Tuesday, December 16, 2014

You Don't Like FIFA Jurisprudence? Tough Shit

FIFA is an odd, insular organization. As such, it has developed a form of jurisprudence that to an outsider looks amateur, self-serving and inconsistent. But if you don't like it, too bad. Illustrating this, today FIFA released two decisions related to its ongoing investigation of the 2018 and 2022 World Cup site selections..

One was a decision on an appeal lodged by Michael Garcia, the lead investigator looking into the 2018/2022 decisions. After submitting his 400+ page report to the FIFA Adjudicatory Chamber, its chairman, Hans Joachim Eckert, released a 42 page statement with four findings (here in PDF):
  • The evaluation of the World Cup bidding process is "closed for thr FIFA Ethics Committee;"
  • The investigation was conduction in "full compliance" with FIFA's Code of Ethics;
  • Eckert supports the recommendations in the Garcia report;
  • The Adjudicatory Chamber will consider "specific cases" of ethics violations if Garcia open proceedings against any individuals.
Garcia protested in the media that Eckert's report "numerous materially incomplete and erroneous representations of the facts" and lodged an appeal with FIFA. Today FIFA ruled on that appeal (here in PDF). 

In short, FIFA rejected Garcia's appeal. FIFA explained that:
In its assessment of the matter, the FIFA Appeal Committee pointed out that the chairman of the adjudicatory chamber of the Ethics Committee (and not the adjudicatory chamber as such) had released a statement on the Report prepared by the investigatory chamber. In doing so, the chairman had merely commented on the Report of the investigatory chamber on a voluntary basis. 
In other words, FIFA is saying that it has no basis for adjudicating a dispute over a representation of facts. Further, because no sanctions were recommended by Eckert against anyone, then there is no basis for an appeal, which can apparently be lodged only against a sanction of an individual.

In plain English, under FIFA's bizarre jurisprudence, a whitewash (defined as giving a clean bill of health based on factual errors) is simply not appeal-able. (Whether this is in fact a whitewash or not is irrelevant.)

One possible silver lining is that FIFA may have opened the door for Michael Garcia to prepare his own "voluntary" comment on his report. As FIFA notes of Eckert's summary: "the Report, as transmitted by the chairmen of the investigatory chamber to the chairmen of the adjudicatory chamber, is as such not foreseen under the FIFA Code of Ethics." The same presumably goes for any summary that Garcia chooses to release "voluntarily."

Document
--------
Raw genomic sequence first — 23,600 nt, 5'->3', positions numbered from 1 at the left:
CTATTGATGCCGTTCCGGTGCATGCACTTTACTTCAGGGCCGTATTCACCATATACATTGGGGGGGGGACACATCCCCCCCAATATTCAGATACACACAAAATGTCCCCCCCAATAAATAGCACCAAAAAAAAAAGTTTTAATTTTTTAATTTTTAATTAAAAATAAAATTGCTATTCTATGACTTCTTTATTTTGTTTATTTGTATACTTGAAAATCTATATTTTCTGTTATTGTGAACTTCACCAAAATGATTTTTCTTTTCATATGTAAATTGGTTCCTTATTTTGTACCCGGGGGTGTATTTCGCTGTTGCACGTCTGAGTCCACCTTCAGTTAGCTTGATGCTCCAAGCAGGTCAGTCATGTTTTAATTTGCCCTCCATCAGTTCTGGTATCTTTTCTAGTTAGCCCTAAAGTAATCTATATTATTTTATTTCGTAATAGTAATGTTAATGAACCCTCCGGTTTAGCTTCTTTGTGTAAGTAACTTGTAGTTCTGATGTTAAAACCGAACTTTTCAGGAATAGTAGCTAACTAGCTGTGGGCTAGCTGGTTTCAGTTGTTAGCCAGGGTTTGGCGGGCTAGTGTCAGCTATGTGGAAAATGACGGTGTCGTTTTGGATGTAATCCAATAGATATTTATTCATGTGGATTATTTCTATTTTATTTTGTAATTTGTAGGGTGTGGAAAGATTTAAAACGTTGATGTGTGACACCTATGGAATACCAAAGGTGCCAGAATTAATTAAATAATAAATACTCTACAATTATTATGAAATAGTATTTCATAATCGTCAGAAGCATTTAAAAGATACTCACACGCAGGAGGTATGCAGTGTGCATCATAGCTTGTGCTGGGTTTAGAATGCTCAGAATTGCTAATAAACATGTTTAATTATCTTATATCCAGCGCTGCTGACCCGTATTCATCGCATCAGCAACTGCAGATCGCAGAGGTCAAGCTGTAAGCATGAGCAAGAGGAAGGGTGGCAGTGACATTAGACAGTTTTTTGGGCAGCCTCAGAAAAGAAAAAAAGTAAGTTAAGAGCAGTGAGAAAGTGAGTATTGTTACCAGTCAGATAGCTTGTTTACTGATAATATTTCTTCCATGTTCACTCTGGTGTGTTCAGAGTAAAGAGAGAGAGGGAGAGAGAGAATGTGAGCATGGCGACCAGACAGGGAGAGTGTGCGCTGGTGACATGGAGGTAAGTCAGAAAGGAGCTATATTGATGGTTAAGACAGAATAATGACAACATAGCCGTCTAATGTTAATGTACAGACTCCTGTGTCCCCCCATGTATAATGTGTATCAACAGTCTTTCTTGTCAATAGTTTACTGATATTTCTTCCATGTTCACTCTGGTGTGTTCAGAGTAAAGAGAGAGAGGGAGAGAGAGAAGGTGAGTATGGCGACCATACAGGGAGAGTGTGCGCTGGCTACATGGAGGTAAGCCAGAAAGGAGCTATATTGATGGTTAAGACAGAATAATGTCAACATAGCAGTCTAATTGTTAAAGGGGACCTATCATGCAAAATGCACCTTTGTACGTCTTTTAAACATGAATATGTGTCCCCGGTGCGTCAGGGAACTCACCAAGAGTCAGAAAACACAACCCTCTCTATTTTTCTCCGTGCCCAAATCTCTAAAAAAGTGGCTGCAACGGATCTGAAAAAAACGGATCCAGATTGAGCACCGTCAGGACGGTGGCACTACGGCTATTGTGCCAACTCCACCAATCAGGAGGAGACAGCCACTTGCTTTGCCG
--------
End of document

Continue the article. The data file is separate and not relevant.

The second decision handed down today involved a complaint lodged by two whistle blowers which FIFA had identified in Eckert's "voluntary" summary of the Garcia report. The whistle blowers had been promised confidentiality by FIFA, a promise which was broken. So Phaedra Almajid and Bonita Mersiades lodged a complaint.

FIFA dismissed the complaint. James Corbett observes that the media release by FIFA says something different than the letter sent to the whistle blowers. In the media, FIFA said that the complaint was dismissed because the whistle blowers had already spoken to the media, a claim that Corbett shows to be untrue. Either way, it makes one wonder why FIFA promised confidentiality in the first place, if it had no intention of respecting that promise. But in a letter to Almajid, FIFA says that her complaint was dismissed because she is not a football official, and thus FIFA has no jurisdiction over her complaint.

In other words, FIFA is saying that it has no accountability to its behaviors with respect to anyone outside FIFA. More to the point, FIFA is saying: "Don't like it? So sue us." The next stop for the whistle blowers would necessarily be the Swiss court system, which seems unlikely due to costs and precedent.

For all the absurdities surrounding FIFA's odd style of jurisprudence, there is little point in complaining. FIFA is a non-profit association located in Switzerland. They are not a public body and have essentially no accountability to anyone outside the association. They have every right to make up rules, change them on a whim and ignore them as is convenient. Don't like it? Tough shit. That is the way it is.

For change to occur in how FIFA does business, FIFA will have to be changed.


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